Protective Nanny or Protectionism?

SWMBO grew up in Wisconsin where they would put her in jail for selling a homemade cookie. I’m eating one of her oatmeal cookies right now and am here to tell you that law would have deprived her neighbors from heaven on a plate.

Factory CookiesRufus has always called her “Cookie Lady.”

Wisconsin is one of just two states to ban the sale of home-baked goods (New Jersey is the only other). If SWMBO were to sell her brownies or cookies or muffins from her own kitchen to the public there, she could go to jail.

The Wisconsin law requires bakers to buy a license. The license requires a commercial kitchen, health inspections and, of course, fees. Cottage Food laws or regulations generally include some form of kitchen inspection, a zoning permit, a business license, restriction on pets, and more.

“Protecting other businesses from competition is not a legitimate government interest.”

Wisconsin’s commercial bakers claim the ban evens the playing field for the licensed businesses by removing the unfair advantage for home-based cooks. Still, the state allows the sale of other homemade foods such as jams and canned goods, all made on regular stoves, so I’m thinking state Assembly Speaker Robin Vos puts homemade jam on his muffins.

Worthy of note, Wisconsin and New Jersey are not the only states with “Cottage Food Laws.” Many states require some form of kitchen inspection, a zoning permit, a business license, and restrict pets if you home bake cakes, cookies, pies, and breads, make jams and jellies, popcorn or candies, and more.
Vermont banned brownies to turn kids on to kale and gluten-free paleo lemon bars.
New York City‘s public schools allow PTAs to hold fundraisers that include homemade baked goods only “once a month or weekdays after 6 p.m.”

Delicious news: three Wisconsin farm women challenged that state’s law last year. A LaFayette County judge sweetly overturned the law last month after the women’s attorney argued that the state Supreme Court has ruled that “protecting other businesses from competition is not a legitimate government interest.”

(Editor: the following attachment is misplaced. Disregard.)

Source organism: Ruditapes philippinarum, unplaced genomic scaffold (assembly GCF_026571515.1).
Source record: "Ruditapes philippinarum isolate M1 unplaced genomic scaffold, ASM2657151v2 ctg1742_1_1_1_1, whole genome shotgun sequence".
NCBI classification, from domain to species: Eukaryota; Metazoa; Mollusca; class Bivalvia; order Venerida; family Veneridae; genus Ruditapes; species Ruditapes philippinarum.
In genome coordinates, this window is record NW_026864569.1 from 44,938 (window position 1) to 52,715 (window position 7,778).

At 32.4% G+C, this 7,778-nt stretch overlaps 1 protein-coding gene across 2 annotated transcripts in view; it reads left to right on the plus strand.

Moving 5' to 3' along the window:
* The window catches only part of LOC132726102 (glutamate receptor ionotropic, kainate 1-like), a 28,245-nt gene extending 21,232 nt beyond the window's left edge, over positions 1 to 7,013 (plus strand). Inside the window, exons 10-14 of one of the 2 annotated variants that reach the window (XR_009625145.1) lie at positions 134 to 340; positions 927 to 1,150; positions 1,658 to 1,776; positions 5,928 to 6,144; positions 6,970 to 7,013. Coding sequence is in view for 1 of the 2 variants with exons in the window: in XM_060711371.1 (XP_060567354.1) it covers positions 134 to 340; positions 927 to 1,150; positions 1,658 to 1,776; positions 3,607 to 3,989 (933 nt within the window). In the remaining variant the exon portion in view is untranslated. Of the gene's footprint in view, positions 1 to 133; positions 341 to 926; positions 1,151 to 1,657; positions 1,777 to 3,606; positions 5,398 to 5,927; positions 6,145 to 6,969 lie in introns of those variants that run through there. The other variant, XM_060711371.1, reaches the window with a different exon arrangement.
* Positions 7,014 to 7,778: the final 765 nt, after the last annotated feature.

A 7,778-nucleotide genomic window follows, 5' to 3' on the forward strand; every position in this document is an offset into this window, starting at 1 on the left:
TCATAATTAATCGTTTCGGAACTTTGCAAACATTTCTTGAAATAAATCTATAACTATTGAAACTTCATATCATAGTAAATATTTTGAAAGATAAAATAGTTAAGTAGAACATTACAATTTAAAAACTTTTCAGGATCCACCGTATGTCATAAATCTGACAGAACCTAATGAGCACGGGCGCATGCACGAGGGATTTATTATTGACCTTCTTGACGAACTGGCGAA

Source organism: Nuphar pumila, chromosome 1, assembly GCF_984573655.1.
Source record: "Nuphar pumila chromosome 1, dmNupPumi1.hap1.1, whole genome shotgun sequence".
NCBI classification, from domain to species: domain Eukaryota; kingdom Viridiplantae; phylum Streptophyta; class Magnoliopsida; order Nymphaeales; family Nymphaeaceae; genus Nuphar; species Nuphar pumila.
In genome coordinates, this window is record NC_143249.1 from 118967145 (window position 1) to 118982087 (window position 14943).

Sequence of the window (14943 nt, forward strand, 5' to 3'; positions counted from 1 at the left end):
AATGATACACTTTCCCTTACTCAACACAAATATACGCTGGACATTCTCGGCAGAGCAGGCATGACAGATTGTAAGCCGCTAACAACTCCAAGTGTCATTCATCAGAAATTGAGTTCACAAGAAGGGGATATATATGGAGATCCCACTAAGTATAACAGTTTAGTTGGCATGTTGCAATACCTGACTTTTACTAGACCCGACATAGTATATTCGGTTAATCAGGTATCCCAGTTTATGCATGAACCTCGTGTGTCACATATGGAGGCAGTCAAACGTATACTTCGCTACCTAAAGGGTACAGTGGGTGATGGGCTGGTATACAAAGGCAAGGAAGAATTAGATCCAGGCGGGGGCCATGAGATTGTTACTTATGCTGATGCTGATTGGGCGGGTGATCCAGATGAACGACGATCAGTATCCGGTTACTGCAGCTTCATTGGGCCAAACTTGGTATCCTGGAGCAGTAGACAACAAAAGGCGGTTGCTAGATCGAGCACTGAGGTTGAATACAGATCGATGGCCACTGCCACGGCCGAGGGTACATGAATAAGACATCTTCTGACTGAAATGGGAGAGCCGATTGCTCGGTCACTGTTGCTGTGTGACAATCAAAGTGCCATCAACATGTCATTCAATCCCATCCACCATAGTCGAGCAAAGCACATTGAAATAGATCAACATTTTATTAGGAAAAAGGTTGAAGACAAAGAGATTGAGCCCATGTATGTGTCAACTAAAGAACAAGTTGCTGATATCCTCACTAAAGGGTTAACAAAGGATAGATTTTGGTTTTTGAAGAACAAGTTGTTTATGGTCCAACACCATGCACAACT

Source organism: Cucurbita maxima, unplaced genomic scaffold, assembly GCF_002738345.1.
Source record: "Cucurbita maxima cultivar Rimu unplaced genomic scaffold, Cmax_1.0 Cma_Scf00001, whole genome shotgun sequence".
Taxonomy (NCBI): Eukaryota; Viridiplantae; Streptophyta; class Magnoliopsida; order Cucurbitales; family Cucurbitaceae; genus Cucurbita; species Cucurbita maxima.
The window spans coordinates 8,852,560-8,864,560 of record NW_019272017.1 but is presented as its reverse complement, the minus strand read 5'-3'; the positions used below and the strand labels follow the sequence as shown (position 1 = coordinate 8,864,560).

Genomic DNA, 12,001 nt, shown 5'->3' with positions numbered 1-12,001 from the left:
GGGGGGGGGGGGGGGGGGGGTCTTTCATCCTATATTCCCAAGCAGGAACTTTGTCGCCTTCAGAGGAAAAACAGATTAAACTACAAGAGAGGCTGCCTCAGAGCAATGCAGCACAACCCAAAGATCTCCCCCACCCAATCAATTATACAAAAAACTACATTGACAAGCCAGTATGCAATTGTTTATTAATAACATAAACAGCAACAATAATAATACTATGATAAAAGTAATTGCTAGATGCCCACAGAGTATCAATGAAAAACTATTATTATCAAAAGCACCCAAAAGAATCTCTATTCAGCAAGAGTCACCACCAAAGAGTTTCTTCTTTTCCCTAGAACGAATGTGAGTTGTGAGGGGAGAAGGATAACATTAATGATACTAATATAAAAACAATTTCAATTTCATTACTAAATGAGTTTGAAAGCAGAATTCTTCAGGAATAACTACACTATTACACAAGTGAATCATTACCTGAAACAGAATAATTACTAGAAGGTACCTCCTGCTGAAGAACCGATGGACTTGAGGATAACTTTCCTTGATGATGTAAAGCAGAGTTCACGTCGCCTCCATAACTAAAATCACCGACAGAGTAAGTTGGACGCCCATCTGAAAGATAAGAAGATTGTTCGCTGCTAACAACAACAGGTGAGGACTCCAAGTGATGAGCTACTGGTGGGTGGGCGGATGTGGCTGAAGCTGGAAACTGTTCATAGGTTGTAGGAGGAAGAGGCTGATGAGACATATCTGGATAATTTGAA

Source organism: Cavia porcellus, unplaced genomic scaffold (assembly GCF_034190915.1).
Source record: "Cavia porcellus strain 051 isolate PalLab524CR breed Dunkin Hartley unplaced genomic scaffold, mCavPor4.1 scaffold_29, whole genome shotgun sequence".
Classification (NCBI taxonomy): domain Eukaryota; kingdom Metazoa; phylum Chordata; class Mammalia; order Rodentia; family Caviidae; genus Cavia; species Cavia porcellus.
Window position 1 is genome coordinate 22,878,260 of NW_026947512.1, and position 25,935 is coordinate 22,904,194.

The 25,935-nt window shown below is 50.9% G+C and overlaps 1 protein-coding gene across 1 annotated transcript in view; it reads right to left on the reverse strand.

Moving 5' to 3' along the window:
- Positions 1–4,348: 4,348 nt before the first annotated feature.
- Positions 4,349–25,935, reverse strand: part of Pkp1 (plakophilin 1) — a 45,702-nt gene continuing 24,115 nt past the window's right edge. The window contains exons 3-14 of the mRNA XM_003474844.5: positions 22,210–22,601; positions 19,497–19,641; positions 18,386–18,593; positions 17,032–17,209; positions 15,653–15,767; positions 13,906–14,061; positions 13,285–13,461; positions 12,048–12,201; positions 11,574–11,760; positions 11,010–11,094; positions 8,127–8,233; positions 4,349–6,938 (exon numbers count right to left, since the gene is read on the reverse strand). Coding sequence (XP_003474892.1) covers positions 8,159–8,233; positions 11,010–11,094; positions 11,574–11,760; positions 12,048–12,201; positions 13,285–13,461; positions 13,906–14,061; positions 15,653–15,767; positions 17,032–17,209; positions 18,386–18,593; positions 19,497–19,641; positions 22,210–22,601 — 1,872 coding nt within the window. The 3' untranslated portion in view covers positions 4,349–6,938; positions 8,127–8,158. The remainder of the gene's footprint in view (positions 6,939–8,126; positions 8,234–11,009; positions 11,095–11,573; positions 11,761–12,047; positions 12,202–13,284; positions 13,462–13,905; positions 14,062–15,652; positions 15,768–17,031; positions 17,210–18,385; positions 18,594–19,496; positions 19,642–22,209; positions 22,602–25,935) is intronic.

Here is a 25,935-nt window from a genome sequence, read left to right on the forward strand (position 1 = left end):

In his oral ruling, the judge said that the ban mainly served business interests.

Naturally, the Department of Justice says the state is considering an appeal.

 

New Tricks

Food for thought…

Yes, you can.

I grew up on Skippy Peanut Butter and Kraft Mayonnaise.

No, not in the same sandwich although I am partial to peanut butter and raisins.

Anyway, I like mayonnaise and use it on things that need it, like eggs and chicken and tuna and in cole slaw dressing. And it can get the gum out of your hair. Not Miracle Whip, though. Never Miracle Whip. Eeeew.

Miracle Whip tastes funny and is probably evil.

My neighbors cleaned out their fridge into mine when they headed north. One of the bonus materials is an open jar of Miracle Whip.

Hmm. I’m out of mayo and here’s this free jar of the spawn of the devil.

Turns out one can make a darned good chicken sandwich on sourdough with a little mouse cheese, a slice of tomato, and Miracle Whip.


Yes, you can.

I’ve long thought Debbie Wasserman Schultz (D-FL) was pretty typical of our more than slightly bent South Florida politicians and about the best the Democratic National Committee could find as party chair. After all, even the liberal stalwart Politifact rated her public pronouncements as ranging from half truths to having her pants on fire more than half the time.

Slice, dice, and spread on bread.

Turns out one can make a darned good career just whipping up a Miracle. It’s a good recipe for Ms. Clinton who put Ms. Wasserman Schultz on staff.


Yes, you can.

“I had made some carnitas so I had that with corn tortillas and a little salad for supper,” Liz Arden told me last night. Literally “little meats,” this pulled pork-style dish originated in Mexico. Carnitas “are made by braising or simmering pork in oil or preferably lard until tender. The process takes three to four hours and the result is very tender and juicy meat, which is then typically served with chopped coriander leaves and diced onion, salsa, guacamole, tortillas, and refried beans.” Some recipes add a little lime juice and I like to add Key lime.

I thought she didn’t like cilantro?

We served turkey-and-“cheese” sandwiches with mayo at the concert last night. That was a mistake. Not the mayo; that was fine. Processed cheese is a food product made from cheese and, more than likely, other unfermented dairy by-products plus emulsifiers, vegetable oils, salt, food colorings, and more. Store brand “Singles” may well leave out the cheese and anything else that came from a cow. The package I bought tasted like it had some cow by-products, just ones that came from the wrong end of the cow.

Turns out one can make a darned good turkey and cheese sammie. I’ll peel the “singles” out and put real cheese in the remainder before I eat another, you betcha.

Fortunately, we had good cake.